Saturday, October 26, 2013

Please pray...

      One of our vocabulary words in home school for this past week.
      Would it be correct to say that my friend has an indomitable spirit?
      Right now she is in surgery.  And surgery under the best of circumstances can make for anxiety.
      But Angie has never lived under the best of circumstances.  When she was young, she was diagnosed with a progressive neuromuscular disease.  Now, at 42, she is frail and spends much of her time drawing one breath after another via a breathing machine.  She's been in a motorized wheel chair for so long that I don't even know if she remembers what it feels like to walk.
     But she knows what it feels like to laugh and she does that almost every day.
     She knows what it feels like to care and she reaches out to others every day, not only through her blog but through countless acts of compassion.  Seriously.  When I started collecting peanut butter for a food bank, Angie was the first to respond and she's been faithful to follow through for a year now.  She takes beautifully decorated cookies to her doctors and uses her blog to share what God is teaching her - and that covers a lot of ground as she is a willing student in God's school of Grace.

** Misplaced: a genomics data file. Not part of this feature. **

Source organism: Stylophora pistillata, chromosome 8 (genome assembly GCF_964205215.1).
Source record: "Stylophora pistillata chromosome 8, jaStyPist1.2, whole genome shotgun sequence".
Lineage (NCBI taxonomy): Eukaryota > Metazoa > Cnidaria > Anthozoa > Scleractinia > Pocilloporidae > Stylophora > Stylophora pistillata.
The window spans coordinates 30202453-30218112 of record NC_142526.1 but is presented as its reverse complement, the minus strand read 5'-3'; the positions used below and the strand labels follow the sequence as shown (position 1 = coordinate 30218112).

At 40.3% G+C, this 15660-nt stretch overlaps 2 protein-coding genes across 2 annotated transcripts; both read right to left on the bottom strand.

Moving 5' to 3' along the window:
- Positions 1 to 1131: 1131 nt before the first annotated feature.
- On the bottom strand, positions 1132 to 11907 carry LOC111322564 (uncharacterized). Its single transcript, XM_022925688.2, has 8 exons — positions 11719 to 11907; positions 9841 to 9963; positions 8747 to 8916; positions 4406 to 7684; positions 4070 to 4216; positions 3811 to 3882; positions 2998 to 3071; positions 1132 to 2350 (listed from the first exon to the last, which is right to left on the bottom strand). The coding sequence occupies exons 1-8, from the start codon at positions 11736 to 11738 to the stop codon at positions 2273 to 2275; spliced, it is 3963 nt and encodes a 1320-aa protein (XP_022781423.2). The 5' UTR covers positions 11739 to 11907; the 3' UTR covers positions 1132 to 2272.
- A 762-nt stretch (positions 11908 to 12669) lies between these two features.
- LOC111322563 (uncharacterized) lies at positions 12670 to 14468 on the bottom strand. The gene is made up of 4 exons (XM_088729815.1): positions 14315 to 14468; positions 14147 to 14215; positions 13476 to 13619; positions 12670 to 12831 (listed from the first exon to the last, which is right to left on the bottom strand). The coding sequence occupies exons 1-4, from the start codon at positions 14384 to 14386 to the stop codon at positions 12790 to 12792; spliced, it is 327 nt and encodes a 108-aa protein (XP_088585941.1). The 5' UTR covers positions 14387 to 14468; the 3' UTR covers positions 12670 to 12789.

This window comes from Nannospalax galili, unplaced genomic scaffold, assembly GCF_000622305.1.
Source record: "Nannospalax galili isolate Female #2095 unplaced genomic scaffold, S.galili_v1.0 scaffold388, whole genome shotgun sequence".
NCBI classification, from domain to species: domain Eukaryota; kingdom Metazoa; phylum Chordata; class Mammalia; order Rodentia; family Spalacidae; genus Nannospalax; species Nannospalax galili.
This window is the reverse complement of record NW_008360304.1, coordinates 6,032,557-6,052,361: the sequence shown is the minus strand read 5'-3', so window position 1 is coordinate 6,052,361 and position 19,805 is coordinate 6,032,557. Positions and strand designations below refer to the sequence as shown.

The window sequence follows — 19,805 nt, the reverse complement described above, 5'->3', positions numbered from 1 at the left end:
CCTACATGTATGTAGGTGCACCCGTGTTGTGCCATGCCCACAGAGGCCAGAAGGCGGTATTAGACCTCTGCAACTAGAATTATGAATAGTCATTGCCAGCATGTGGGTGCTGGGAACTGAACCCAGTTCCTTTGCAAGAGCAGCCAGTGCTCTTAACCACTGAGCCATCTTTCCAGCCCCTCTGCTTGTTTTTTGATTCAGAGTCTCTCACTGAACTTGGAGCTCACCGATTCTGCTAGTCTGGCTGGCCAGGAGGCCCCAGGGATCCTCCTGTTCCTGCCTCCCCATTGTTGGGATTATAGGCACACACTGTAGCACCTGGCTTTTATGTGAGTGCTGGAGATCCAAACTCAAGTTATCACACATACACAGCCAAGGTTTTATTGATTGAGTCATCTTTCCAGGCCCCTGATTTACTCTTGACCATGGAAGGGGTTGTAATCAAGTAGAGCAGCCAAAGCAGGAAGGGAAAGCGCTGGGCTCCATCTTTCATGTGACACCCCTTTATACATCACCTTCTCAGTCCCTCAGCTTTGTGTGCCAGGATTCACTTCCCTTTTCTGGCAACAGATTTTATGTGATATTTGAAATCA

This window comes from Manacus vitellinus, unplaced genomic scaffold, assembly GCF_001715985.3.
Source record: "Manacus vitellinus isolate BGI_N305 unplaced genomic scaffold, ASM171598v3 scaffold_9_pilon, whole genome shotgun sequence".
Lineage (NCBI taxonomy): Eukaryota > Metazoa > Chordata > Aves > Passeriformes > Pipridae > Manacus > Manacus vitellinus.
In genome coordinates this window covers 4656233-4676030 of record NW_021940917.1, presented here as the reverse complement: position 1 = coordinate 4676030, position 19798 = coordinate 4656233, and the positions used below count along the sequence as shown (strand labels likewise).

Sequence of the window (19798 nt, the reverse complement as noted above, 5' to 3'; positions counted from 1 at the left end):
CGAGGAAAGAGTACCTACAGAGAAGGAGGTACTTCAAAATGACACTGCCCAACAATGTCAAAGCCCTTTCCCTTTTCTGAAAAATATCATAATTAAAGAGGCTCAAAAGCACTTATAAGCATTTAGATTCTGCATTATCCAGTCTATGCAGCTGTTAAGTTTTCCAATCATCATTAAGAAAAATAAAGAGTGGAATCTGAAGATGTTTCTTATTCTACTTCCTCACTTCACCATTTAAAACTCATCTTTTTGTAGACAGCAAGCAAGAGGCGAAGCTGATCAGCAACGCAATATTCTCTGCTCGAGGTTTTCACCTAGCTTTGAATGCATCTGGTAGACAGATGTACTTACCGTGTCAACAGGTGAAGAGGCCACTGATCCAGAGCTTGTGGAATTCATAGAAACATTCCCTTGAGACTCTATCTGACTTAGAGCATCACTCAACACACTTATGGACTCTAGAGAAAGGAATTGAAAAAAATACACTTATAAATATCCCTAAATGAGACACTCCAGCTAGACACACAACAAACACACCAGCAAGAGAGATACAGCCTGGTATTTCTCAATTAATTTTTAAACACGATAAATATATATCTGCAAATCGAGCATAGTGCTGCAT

She invites her friends and their children over to her home and loves watching the kids, yet she's never had any of her own. And I've never detected one iota of sour grapes over the things she doesn't have or never has had or has had to relinquish slowly over time although she would be the first to say that when she was younger, she went through some dark days.
     Yet I've only known her as a bearer of light. His light.